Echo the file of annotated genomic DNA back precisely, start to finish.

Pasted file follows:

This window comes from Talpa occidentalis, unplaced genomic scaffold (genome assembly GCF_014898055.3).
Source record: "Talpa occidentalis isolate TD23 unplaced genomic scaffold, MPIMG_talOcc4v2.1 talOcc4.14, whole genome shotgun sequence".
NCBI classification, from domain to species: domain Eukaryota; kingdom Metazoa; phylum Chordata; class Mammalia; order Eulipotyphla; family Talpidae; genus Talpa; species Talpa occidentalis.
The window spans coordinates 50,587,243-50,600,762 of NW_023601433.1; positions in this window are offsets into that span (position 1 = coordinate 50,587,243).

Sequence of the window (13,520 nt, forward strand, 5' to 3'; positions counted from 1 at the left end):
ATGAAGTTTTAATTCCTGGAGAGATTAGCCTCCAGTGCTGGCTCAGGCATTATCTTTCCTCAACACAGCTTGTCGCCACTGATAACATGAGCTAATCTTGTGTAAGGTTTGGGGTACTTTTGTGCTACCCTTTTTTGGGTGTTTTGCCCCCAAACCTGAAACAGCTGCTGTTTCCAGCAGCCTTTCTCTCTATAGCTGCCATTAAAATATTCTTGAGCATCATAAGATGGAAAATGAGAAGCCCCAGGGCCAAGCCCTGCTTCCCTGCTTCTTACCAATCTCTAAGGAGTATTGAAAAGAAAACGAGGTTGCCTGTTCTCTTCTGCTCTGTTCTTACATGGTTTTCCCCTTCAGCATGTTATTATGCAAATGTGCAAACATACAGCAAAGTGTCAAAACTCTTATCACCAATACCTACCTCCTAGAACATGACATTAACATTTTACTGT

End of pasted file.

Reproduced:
This window comes from Talpa occidentalis, unplaced genomic scaffold (genome assembly GCF_014898055.3).
Source record: "Talpa occidentalis isolate TD23 unplaced genomic scaffold, MPIMG_talOcc4v2.1 talOcc4.14, whole genome shotgun sequence".
NCBI classification, from domain to species: domain Eukaryota; kingdom Metazoa; phylum Chordata; class Mammalia; order Eulipotyphla; family Talpidae; genus Talpa; species Talpa occidentalis.
The window spans coordinates 50,587,243-50,600,762 of NW_023601433.1; positions in this window are offsets into that span (position 1 = coordinate 50,587,243).

Sequence of the window (13,520 nt, forward strand, 5' to 3'; positions counted from 1 at the left end):
ATGAAGTTTTAATTCCTGGAGAGATTAGCCTCCAGTGCTGGCTCAGGCATTATCTTTCCTCAACACAGCTTGTCGCCACTGATAACATGAGCTAATCTTGTGTAAGGTTTGGGGTACTTTTGTGCTACCCTTTTTTGGGTGTTTTGCCCCCAAACCTGAAACAGCTGCTGTTTCCAGCAGCCTTTCTCTCTATAGCTGCCATTAAAATATTCTTGAGCATCATAAGATGGAAAATGAGAAGCCCCAGGGCCAAGCCCTGCTTCCCTGCTTCTTACCAATCTCTAAGGAGTATTGAAAAGAAAACGAGGTTGCCTGTTCTCTTCTGCTCTGTTCTTACATGGTTTTCCCCTTCAGCATGTTATTATGCAAATGTGCAAACATACAGCAAAGTGTCAAAACTCTTATCACCAATACCTACCTCCTAGAACATGACATTAACATTTTACTGT